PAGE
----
TCS Daily


Feigning Foolishness

By Mitch Hooke - April 21, 2005 12:00 AM

In his 1991 work, Lure The Tiger Out Of The Mountain, Gao Yuan spelled out the thirty-six negotiating stratagems refined by the Chinese over thousands of years. These are by no means tools of the past. The Chinese government and its steel sector have been drawing from these negotiating ruses in the lead up to the launch of an Australia-China free trade agreement and in unrelated negotiations of iron ore prices.

The employment of these strategies shows how savvy the Chinese really are. Australian negotiators should not be fooled into seeing them as the underdog: the Chinese have forgotten more about negotiating experience than they rest of us will ever learn.

Stratagem No. 13 - Beat the grass to startle the snake


China will introduce a new licensing system from May 1 which will restrict the number of iron ore importers by 80 percent, in an attempt to maintain 'good' price levels. The move comes as Australian producers have won a 71.5 percent increase in the most recent contact negotiations. Iron ore prices are determined by a balance of supply and demand in the global marketplace.

Chinese officials have expressed to the Australian Government their concern about the rising iron ore prices. The Australian Government has refused to intervene, saying it is a commercial (not governmental) issue and that China must accept that a market economy can produce swings in commodity prices.

Recent headlines in papers, such as 'Iron ore threat to China trade deal' in the Australian Financial Review, attempt to link the iron ore negotiations to the upcoming free trade agreement negotiations. The implication is that the outcomes of the iron ore negotiations don't go China's way, the China Australia FTA negotiations may suffer as a result.

Stratagem No. 7 - Create something out of nothing

Australian negotiators should not be alarmed or intimidated by this imaginary link. There is no link between the two negotiations. It is simply a sophisticated effort aimed at achieving two purposes:

1. To unbalance Australian negotiators at the outset of the FTA negotiations. Just to start free trade talks, Australia made a major concession: granting China market economy status for antidumping purposes. But, just a month before negotiations are launched, media debate is fully focused on iron ore prices. Clearly, the Chinese see the benefit in beginning negotiations as an aggrieved party rather than one that has just received a huge bonus.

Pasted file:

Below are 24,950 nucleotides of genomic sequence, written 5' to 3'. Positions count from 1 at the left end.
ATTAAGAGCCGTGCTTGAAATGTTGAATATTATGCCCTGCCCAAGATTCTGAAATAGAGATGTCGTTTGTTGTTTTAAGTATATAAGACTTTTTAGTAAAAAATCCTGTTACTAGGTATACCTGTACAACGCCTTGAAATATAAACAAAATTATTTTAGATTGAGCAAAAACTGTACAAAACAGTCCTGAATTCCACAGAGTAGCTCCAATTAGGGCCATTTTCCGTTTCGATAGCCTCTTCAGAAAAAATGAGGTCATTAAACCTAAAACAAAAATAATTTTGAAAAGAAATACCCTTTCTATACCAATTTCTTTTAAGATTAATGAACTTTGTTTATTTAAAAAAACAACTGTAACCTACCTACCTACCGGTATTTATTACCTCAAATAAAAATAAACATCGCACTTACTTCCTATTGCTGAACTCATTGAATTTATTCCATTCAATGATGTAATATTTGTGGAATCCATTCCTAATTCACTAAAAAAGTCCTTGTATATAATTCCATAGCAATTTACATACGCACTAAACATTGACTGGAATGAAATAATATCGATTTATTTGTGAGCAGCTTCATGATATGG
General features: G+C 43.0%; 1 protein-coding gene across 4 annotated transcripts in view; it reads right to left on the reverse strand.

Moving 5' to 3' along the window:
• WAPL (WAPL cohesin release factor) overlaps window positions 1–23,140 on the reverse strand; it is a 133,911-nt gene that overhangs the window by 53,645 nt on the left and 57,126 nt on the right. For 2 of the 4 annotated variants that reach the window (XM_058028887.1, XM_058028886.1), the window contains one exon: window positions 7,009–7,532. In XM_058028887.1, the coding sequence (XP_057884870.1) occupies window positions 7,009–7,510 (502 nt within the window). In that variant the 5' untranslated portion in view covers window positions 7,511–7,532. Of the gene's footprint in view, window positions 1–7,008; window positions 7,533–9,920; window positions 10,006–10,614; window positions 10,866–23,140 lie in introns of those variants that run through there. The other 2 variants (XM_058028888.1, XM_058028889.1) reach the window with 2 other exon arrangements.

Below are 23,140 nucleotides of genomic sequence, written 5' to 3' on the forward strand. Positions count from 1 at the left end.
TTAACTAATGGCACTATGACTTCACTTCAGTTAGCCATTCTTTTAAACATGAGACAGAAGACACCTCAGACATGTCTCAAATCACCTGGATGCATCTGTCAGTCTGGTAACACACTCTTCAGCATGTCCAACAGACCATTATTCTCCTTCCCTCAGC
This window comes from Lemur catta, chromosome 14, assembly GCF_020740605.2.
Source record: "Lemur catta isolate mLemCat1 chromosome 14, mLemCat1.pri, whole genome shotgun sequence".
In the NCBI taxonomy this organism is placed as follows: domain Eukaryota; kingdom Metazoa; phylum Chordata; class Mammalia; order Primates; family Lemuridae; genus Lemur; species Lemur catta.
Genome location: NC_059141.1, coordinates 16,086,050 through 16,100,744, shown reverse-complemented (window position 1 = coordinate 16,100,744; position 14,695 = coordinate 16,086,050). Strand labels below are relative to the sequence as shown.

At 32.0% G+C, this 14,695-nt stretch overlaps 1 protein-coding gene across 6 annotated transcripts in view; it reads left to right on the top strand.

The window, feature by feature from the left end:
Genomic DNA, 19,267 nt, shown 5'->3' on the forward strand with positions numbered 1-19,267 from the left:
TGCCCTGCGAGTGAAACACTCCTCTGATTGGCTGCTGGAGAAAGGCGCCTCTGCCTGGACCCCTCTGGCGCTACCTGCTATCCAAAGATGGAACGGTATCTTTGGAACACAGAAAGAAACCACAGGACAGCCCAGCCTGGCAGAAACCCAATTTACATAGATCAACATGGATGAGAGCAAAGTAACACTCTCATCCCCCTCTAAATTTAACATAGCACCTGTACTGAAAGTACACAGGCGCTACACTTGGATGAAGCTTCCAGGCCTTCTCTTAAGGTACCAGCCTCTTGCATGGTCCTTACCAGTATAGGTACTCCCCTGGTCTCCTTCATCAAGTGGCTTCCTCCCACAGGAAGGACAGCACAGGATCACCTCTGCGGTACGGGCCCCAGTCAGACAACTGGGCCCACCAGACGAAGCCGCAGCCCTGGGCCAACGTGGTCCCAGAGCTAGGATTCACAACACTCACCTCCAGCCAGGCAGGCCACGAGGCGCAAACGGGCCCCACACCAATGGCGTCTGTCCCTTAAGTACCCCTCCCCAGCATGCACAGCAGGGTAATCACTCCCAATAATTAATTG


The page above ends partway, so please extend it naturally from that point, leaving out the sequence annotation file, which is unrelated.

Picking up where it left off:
2. To put pressure on Australian iron ore producers to moderate their iron ore price demands. The secondary expectation related to this is threat the Australian government might apply some pressure on the minerals sector to rein in its price demands.

Thankfully, it won't work.

Australia is a major source of iron ore for the Chinese. It will remain a major market for Australian iron ore producers for many decades to come. Attempts to procure price moderations by threats of import restrictions or shifting to others sources of steel are unlikely to eventuate; the alternatives are not favorable.

Stratagem No. 19 - Take the fire from under the cauldron

Attempts to trim import demand by introducing import licenses are unlikely to encourage Australian producers to drop their price demands. It is the Chinese who have been the architects of the current demand surge creating the first sellers' market in the iron ore business for many decades. In 2004, Chinese crude steel production was up by 23 percent on 2003, tipping global crude steel production over the 1 billion tonne mark for the first time. Iron ore imports by the world's steel-making nations reached 650 million tonnes in 2004, compared with 580 million tonnes in 2003. Not surprisingly, iron ore prices have enjoyed a long-awaited bounce. Import licenses are unlikely to help China stem this. Further, they are questionable under global trade rules.

Stratagem No. 23 - Befriend a distant state while attacking a neighbor

Threats by Chinese steel makers to shift to other commodity suppliers' are also a ruse. In reality, efforts by the Chinese to find alternative sources have just added to their problems. Indian produces have been selling at prices double their Australian counterparts. The differential in price between Brazil and Australian producers is the largest it has ever been.

In fact, Australian producers have been selling iron ore to China at about 8 percent below the market for the past decade as part of a significant investment in a long-term relationship.

Stratagem No. 27 - Feigning foolishness

Australia should admire and even envy the cleverness of the Chinese. They should recognize it for what it is: sophisticated, inventive and tactical. But they should not be taken in by it.

The example of iron ore negotiations should be taken note of. Far from believing the Chinese are undertaking an FTA with Australia as a learning experience before tackling FTAs with larger economies; Australian negotiators should be preparing themselves for the full force of Yuan's 36 negotiating stratagems.

Mitch Hooke is Chief Executive of the Mineral's Council of Australia.

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